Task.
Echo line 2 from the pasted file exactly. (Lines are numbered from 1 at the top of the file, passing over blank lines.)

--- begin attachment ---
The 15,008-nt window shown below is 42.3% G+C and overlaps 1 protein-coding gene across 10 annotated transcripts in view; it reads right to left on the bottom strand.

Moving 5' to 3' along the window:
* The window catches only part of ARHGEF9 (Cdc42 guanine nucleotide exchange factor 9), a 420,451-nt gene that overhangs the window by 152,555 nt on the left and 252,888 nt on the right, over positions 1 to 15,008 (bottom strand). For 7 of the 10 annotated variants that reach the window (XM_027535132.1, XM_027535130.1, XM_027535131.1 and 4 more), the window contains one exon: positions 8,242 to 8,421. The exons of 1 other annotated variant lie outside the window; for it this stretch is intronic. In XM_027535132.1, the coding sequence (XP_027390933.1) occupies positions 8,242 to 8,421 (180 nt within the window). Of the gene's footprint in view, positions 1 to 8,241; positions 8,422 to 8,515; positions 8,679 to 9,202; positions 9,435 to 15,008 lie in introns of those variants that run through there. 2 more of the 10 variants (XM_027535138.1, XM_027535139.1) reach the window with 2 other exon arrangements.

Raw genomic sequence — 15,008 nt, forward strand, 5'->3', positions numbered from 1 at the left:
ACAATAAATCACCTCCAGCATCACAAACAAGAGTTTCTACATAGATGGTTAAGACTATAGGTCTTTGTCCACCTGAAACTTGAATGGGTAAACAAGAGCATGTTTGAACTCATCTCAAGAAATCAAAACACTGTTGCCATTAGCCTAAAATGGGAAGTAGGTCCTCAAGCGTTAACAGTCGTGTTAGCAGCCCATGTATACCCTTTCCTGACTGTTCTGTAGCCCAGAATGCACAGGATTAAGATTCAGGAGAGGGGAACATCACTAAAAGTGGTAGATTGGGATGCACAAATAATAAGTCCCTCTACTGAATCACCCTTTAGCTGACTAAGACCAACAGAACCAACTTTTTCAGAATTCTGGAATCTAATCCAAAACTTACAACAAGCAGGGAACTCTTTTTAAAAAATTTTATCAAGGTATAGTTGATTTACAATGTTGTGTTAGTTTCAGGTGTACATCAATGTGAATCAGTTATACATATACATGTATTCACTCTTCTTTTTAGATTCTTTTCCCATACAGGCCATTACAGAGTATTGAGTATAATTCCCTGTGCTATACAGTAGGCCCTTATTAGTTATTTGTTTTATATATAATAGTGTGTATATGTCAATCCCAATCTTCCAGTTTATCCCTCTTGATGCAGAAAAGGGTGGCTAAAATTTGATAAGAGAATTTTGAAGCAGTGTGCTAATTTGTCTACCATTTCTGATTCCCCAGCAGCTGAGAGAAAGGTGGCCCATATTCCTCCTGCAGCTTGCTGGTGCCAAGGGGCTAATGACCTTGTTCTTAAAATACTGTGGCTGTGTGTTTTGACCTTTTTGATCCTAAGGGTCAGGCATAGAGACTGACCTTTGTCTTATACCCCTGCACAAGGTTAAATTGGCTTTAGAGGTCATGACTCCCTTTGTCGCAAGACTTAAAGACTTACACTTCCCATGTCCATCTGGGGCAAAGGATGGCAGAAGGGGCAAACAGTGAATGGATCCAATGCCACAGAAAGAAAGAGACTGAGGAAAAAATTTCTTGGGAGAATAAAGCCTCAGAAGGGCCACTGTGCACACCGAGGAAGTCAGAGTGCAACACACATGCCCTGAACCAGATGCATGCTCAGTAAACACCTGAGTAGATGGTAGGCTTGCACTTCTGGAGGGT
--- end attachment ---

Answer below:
Moving 5' to 3' along the window: